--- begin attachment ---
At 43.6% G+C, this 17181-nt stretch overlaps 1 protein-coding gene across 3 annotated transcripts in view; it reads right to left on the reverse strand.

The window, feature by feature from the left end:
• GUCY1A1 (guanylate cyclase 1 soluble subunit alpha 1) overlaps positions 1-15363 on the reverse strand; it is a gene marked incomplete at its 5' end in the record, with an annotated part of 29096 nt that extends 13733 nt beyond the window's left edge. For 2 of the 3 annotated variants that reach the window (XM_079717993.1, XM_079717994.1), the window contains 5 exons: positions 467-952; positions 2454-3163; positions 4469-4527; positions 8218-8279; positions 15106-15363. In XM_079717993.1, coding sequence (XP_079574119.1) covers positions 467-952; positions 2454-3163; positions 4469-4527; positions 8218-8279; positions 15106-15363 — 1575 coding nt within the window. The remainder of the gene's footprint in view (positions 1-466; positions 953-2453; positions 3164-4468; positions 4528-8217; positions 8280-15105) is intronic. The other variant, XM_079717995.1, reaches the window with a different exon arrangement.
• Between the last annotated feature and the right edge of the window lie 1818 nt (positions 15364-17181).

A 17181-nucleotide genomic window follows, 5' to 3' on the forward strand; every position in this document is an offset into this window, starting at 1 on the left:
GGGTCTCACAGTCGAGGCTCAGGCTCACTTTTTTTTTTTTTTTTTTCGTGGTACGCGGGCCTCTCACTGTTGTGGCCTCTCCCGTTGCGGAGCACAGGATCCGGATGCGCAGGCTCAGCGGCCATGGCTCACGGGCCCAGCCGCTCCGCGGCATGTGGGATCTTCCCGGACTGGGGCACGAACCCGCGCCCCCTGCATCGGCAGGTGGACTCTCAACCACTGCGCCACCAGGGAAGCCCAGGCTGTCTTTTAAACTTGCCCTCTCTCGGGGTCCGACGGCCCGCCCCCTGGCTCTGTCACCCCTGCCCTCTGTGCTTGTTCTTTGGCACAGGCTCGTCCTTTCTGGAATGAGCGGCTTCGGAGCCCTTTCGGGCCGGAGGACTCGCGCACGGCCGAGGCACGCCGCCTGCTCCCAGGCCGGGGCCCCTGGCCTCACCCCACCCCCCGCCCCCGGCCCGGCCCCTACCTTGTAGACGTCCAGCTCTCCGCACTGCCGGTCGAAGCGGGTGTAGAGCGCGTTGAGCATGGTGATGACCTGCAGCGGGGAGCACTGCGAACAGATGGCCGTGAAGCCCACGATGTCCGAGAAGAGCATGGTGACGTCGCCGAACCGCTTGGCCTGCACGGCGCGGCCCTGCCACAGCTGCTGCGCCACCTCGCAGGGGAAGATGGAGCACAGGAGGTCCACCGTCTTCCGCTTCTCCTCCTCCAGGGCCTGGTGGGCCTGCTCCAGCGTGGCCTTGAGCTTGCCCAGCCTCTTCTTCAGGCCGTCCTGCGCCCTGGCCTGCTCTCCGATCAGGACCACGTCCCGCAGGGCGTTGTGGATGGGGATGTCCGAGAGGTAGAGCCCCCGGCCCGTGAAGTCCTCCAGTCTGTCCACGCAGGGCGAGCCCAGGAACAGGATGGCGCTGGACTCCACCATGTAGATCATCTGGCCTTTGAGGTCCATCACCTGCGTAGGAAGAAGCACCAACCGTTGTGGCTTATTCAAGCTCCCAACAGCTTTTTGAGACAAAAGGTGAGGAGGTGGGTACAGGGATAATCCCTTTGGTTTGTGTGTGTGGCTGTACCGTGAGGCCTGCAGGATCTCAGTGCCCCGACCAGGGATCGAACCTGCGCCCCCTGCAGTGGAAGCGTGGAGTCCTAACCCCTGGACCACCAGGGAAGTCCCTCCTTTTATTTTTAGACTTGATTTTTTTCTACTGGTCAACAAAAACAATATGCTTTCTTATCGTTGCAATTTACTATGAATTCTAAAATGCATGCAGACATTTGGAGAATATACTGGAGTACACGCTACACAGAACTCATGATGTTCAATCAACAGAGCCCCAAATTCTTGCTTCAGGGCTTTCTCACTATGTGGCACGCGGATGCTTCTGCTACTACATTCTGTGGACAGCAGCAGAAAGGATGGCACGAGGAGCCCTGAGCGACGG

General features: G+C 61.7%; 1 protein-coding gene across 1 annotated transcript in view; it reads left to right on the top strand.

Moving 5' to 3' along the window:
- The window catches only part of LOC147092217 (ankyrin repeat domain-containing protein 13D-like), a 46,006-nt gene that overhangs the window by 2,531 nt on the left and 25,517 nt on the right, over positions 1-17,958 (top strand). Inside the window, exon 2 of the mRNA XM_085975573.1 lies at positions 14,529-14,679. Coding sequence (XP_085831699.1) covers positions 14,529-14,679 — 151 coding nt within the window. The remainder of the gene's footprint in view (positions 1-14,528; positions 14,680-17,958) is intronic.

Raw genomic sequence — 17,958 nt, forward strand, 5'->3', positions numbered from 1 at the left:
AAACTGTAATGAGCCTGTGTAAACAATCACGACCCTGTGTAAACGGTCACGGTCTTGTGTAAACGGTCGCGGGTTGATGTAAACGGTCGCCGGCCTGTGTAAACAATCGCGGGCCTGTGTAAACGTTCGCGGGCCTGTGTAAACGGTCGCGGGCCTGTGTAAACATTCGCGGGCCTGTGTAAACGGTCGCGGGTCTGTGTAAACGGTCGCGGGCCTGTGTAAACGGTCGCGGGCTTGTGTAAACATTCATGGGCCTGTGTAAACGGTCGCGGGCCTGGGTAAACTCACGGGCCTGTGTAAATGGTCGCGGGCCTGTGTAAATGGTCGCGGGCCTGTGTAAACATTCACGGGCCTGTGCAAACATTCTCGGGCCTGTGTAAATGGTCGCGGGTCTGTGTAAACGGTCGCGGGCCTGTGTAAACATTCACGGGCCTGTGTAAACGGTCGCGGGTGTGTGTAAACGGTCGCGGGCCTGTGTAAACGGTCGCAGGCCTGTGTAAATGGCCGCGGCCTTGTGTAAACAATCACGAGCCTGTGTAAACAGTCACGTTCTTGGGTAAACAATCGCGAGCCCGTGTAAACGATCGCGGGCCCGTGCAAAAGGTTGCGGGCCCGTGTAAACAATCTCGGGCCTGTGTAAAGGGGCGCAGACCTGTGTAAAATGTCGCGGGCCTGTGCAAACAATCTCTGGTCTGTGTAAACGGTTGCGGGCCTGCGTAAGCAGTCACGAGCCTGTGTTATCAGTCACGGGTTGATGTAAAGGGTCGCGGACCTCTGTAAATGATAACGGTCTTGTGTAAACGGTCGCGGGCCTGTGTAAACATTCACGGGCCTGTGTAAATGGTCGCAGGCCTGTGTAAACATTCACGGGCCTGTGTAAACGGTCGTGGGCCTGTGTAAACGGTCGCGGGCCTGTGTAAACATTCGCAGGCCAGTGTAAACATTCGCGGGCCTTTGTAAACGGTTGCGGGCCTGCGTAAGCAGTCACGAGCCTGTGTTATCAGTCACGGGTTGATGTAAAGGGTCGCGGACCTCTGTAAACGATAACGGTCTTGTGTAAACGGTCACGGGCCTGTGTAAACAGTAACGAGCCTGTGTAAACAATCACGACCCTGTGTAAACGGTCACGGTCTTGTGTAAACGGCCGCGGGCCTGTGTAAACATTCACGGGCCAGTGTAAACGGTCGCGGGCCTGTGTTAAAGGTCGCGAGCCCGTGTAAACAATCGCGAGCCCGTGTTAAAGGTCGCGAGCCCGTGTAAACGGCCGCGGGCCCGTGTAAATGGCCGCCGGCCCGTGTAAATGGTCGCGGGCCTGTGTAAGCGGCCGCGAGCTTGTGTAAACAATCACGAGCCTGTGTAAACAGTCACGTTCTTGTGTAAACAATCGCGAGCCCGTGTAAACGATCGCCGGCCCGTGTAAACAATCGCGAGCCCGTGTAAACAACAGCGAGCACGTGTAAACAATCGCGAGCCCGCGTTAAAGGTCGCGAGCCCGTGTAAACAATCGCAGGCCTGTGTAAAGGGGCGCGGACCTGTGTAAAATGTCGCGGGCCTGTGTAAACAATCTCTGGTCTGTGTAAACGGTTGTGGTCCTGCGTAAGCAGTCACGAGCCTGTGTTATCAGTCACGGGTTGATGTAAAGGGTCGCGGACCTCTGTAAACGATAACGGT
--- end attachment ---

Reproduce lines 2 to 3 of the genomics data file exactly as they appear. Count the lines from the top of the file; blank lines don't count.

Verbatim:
The window, feature by feature from the left end:
• GUCY1A1 (guanylate cyclase 1 soluble subunit alpha 1) overlaps positions 1-15363 on the reverse strand; it is a gene marked incomplete at its 5' end in the record, with an annotated part of 29096 nt that extends 13733 nt beyond the window's left edge. For 2 of the 3 annotated variants that reach the window (XM_079717993.1, XM_079717994.1), the window contains 5 exons: positions 467-952; positions 2454-3163; positions 4469-4527; positions 8218-8279; positions 15106-15363. In XM_079717993.1, coding sequence (XP_079574119.1) covers positions 467-952; positions 2454-3163; positions 4469-4527; positions 8218-8279; positions 15106-15363 — 1575 coding nt within the window. The remainder of the gene's footprint in view (positions 1-466; positions 953-2453; positions 3164-4468; positions 4528-8217; positions 8280-15105) is intronic. The other variant, XM_079717995.1, reaches the window with a different exon arrangement.